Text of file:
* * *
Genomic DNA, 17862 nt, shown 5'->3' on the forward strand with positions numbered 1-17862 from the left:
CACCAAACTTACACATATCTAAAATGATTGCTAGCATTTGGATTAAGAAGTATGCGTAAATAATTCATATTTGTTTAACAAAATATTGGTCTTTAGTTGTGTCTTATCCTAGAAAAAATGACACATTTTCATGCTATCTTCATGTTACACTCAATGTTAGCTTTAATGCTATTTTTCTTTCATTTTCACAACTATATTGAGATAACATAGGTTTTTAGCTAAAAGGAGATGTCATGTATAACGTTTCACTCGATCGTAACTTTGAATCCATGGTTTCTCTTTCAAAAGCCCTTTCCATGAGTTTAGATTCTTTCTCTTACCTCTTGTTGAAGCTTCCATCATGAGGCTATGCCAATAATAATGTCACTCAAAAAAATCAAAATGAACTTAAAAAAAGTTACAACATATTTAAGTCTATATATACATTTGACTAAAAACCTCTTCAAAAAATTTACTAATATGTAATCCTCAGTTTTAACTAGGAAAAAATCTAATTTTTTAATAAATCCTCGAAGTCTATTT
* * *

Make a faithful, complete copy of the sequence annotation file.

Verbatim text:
Genomic DNA, 17862 nt, shown 5'->3' on the forward strand with positions numbered 1-17862 from the left:
CACCAAACTTACACATATCTAAAATGATTGCTAGCATTTGGATTAAGAAGTATGCGTAAATAATTCATATTTGTTTAACAAAATATTGGTCTTTAGTTGTGTCTTATCCTAGAAAAAATGACACATTTTCATGCTATCTTCATGTTACACTCAATGTTAGCTTTAATGCTATTTTTCTTTCATTTTCACAACTATATTGAGATAACATAGGTTTTTAGCTAAAAGGAGATGTCATGTATAACGTTTCACTCGATCGTAACTTTGAATCCATGGTTTCTCTTTCAAAAGCCCTTTCCATGAGTTTAGATTCTTTCTCTTACCTCTTGTTGAAGCTTCCATCATGAGGCTATGCCAATAATAATGTCACTCAAAAAAATCAAAATGAACTTAAAAAAAGTTACAACATATTTAAGTCTATATATACATTTGACTAAAAACCTCTTCAAAAAATTTACTAATATGTAATCCTCAGTTTTAACTAGGAAAAAATCTAATTTTTTAATAAATCCTCGAAGTCTATTT